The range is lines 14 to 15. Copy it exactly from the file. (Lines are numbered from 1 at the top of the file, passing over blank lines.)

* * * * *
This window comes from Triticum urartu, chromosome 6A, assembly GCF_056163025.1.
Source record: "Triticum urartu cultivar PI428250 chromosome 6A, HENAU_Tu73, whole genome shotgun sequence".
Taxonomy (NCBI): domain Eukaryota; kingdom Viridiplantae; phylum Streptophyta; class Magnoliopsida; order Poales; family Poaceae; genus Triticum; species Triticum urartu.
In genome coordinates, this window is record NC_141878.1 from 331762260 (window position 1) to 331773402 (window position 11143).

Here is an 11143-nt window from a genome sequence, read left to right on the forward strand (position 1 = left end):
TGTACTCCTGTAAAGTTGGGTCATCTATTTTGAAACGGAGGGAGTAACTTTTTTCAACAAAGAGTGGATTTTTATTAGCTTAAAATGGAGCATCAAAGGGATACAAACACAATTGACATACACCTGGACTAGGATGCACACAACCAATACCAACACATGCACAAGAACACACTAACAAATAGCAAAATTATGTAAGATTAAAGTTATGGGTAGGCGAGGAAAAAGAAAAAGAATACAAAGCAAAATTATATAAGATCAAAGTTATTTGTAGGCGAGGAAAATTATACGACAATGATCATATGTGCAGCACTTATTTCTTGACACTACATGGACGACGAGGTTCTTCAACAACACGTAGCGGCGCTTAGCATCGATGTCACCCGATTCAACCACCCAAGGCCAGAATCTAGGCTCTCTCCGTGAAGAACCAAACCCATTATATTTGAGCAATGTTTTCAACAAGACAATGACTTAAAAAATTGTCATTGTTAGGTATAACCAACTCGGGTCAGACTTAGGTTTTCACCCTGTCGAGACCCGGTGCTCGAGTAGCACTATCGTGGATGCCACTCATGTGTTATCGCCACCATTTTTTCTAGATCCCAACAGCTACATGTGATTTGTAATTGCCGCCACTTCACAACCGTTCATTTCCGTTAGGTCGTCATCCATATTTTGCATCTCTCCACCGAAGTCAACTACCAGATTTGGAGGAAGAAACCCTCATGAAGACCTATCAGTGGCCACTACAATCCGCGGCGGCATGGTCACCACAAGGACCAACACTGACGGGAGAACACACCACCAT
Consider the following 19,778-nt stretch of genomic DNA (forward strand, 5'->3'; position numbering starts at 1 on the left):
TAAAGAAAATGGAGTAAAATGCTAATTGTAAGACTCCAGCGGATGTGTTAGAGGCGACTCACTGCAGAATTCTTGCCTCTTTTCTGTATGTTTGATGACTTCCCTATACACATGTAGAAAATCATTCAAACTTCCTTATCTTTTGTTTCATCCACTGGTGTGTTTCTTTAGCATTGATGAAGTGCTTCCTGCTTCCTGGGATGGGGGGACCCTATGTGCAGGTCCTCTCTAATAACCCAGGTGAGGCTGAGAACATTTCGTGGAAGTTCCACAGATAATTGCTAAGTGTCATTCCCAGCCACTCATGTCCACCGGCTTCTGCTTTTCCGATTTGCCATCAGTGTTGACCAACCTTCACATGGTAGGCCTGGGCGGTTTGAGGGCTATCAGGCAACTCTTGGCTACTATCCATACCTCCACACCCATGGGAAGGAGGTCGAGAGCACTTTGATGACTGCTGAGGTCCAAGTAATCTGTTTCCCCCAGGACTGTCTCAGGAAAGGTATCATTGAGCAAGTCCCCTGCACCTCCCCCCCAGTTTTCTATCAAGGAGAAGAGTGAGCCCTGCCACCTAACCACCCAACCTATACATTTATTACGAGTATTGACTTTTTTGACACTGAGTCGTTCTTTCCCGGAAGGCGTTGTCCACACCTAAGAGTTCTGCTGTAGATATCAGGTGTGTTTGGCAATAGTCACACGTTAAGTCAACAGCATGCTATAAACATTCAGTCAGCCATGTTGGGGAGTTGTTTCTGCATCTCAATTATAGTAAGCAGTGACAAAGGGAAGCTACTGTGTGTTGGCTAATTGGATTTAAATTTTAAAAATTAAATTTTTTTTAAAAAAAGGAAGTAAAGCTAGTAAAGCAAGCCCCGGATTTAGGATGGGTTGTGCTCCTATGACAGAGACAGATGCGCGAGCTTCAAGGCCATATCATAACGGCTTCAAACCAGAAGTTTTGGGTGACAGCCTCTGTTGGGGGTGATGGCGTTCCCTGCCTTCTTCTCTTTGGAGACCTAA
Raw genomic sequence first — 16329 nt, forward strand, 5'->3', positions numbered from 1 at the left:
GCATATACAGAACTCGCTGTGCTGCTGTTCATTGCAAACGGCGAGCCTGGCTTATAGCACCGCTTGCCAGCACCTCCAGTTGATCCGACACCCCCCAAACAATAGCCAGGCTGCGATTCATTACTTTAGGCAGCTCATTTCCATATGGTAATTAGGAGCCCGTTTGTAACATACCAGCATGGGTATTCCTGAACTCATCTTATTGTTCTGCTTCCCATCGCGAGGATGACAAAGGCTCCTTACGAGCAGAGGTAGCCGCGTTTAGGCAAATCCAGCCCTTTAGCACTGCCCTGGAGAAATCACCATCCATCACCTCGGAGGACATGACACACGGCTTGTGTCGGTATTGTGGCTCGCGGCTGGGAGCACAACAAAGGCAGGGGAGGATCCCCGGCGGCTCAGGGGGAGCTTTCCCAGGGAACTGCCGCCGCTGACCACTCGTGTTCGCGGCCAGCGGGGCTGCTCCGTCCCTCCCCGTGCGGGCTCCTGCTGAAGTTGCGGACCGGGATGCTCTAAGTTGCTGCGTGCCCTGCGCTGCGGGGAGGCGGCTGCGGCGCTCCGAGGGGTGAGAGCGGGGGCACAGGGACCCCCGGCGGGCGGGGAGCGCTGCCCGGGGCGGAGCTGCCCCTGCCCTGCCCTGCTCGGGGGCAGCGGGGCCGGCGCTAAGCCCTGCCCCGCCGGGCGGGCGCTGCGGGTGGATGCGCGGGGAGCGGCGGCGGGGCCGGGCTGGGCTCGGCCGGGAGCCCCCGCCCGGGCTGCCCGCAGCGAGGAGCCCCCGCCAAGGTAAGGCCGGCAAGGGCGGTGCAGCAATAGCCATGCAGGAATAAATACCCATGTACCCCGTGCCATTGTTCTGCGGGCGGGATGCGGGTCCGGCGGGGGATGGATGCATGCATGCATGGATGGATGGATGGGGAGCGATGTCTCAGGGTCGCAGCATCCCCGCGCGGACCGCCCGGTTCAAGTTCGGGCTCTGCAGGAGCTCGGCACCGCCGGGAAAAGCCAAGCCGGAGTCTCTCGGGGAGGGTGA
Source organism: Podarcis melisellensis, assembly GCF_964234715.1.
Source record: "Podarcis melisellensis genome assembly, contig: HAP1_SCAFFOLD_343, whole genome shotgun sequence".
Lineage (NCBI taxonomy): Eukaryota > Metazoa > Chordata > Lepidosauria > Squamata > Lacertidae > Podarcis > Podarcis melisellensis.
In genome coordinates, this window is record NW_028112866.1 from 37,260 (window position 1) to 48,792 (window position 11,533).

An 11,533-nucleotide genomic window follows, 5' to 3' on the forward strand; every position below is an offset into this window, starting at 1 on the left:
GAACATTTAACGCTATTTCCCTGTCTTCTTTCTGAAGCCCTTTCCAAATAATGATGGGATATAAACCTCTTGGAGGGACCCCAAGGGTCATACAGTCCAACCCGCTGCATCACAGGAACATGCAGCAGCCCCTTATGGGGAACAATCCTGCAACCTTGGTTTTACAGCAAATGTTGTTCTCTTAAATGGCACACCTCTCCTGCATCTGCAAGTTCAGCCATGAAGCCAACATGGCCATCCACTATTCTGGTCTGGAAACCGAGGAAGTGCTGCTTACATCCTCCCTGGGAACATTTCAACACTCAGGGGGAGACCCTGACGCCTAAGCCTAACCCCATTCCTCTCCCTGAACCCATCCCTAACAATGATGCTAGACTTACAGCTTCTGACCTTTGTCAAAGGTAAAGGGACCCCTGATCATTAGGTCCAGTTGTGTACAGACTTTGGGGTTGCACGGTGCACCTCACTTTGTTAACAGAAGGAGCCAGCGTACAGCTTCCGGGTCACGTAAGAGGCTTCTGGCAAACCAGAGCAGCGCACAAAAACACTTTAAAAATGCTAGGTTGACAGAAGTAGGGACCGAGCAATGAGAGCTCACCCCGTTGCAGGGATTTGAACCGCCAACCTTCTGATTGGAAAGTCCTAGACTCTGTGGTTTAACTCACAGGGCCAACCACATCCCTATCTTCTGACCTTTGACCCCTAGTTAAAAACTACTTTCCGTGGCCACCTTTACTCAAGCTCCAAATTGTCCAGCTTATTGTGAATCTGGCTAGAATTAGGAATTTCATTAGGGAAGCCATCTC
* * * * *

In genome coordinates, this window is record NW_028112866.1 from 37,260 (window position 1) to 48,792 (window position 11,533).

An 11,533-nucleotide genomic window follows, 5' to 3' on the forward strand; every position below is an offset into this window, starting at 1 on the left: